This article originally appeared in the January 2010 Newsletter.
Monthly Gifts to End Hunger
More and more Bread for the World members are using the convenience of pre-authorized monthly gifts to support our work together to end hunger. This dedicated group of members belongs to our Baker’s Dozen program and makes monthly gifts via credit card or electronic funds transfer. Their monthly gifts—which average $21 per month—provide a predictable stream of financial support and enable Bread to plan for the future. The money saved in gift processing, membership reminders, and administrative costs equals the value of a 13th gift—a baker’s dozen.
Bread for the World’s monthly giving program began in the mid-1980s. Today Baker’s Dozen has grown to include more than 4,000 members and generates more than $1 million every year for our work.
Please consider joining this cost-effective program to sustain our work. For more information, visit www.bread.org/bakersdozen.
New Resources Available!Lenten Prayers for Hungry People
Ash Wednesday is early this year—February 17—so now is the time to order Bread’s “Lenten Prayers for Hungry People.” This year’s “table tent” features scripture readings, prayers, and actions that invite us to travel again with Jesus to Jerusalem.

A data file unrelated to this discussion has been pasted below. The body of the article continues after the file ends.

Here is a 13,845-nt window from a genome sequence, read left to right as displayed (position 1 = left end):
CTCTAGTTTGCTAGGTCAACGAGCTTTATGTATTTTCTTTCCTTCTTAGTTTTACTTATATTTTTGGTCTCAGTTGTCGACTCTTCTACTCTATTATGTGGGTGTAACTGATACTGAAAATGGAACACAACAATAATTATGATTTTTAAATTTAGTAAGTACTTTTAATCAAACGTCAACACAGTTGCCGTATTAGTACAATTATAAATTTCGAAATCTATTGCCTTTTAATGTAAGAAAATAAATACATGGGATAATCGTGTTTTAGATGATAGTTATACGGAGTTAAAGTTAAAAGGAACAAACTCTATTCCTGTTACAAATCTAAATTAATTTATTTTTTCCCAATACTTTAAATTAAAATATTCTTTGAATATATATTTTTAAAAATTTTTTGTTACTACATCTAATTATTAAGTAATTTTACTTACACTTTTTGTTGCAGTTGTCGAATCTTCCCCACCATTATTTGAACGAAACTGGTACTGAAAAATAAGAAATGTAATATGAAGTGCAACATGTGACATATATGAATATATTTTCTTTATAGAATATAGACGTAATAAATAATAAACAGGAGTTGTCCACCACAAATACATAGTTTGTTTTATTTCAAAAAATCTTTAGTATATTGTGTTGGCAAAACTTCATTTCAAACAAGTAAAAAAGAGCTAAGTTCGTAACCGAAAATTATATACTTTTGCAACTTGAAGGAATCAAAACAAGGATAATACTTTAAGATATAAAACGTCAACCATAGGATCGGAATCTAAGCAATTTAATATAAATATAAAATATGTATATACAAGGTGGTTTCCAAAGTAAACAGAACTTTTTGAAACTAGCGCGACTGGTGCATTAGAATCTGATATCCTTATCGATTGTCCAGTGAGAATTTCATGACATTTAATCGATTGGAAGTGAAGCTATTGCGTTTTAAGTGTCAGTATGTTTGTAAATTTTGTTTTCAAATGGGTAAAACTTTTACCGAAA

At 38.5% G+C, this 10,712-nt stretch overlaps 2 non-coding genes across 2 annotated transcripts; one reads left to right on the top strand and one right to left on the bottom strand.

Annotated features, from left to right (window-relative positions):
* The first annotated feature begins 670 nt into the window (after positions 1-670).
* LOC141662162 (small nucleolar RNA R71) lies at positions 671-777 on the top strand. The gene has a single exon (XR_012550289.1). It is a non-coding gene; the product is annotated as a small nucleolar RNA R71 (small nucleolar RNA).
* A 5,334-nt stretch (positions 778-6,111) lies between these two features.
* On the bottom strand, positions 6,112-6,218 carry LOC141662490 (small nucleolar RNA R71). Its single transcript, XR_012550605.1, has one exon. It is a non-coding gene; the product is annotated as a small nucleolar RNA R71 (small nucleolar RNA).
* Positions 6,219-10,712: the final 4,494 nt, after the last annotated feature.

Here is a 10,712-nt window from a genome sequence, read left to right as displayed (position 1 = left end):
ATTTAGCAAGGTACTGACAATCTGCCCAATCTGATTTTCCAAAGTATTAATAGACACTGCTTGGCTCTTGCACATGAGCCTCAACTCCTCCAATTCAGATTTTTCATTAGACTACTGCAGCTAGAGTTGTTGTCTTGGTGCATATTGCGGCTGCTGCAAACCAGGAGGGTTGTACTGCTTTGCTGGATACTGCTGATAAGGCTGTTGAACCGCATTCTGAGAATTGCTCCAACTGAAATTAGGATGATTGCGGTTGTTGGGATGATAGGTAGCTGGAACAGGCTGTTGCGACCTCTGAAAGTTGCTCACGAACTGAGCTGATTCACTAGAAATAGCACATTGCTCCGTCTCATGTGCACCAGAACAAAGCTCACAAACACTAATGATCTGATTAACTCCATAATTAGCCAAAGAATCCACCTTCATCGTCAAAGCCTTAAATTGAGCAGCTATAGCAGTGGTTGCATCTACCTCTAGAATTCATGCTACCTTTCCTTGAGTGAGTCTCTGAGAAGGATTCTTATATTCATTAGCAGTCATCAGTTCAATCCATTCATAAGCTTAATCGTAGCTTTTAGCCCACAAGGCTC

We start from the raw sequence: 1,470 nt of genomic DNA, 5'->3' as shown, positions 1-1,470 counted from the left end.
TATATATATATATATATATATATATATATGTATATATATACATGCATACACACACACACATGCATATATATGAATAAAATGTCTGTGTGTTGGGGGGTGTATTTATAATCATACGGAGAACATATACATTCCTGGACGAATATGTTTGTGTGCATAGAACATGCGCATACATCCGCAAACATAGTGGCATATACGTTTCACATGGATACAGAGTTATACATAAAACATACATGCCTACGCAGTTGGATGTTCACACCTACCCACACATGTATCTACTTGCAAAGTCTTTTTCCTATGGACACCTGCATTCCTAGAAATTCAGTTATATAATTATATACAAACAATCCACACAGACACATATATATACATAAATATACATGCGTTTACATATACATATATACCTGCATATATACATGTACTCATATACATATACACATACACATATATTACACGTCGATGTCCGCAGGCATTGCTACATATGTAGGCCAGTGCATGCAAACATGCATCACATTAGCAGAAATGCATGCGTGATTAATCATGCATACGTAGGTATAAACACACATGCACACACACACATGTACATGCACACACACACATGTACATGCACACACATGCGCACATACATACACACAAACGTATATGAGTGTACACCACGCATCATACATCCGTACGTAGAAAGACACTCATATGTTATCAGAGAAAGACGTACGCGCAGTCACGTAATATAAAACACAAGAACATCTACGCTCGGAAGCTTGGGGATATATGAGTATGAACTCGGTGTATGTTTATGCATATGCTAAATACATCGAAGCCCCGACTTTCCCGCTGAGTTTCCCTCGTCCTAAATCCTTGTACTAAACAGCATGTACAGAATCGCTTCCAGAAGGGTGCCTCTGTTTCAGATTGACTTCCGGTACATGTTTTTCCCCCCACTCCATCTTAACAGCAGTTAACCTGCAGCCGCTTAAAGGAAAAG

New Briefing Papers from Bread Institute
“New Hope for Malnourished Mothers and Children” outlines recommendations for the administration’s new Global Hunger and Food Security Initiative. Given the human and economic costs of malnutrition, especially among young children, nutrition must be a core area of emphasis in any plan to fight hunger and build food security. Our recommendations include focusing on strategies that have proven successful, making resources available to enlarge these strategies, and using improvements in maternal and child nutrition as key indicators of the initiative’s success.
“U.S. Foreign Assistance Reform: Food Security and Poverty Reduction” has been prepared by John Mellor, former director-general of the International Food Policy Research Institute (IFPRI) and chief economist at the U.S. Agency for International Development (USAID). The briefing paper argues that U.S. efforts on agriculture and food security have been much less effective than they could have been and suggests refocusing attention on improving agricultural and economic growth rates and reducing poverty at the national level.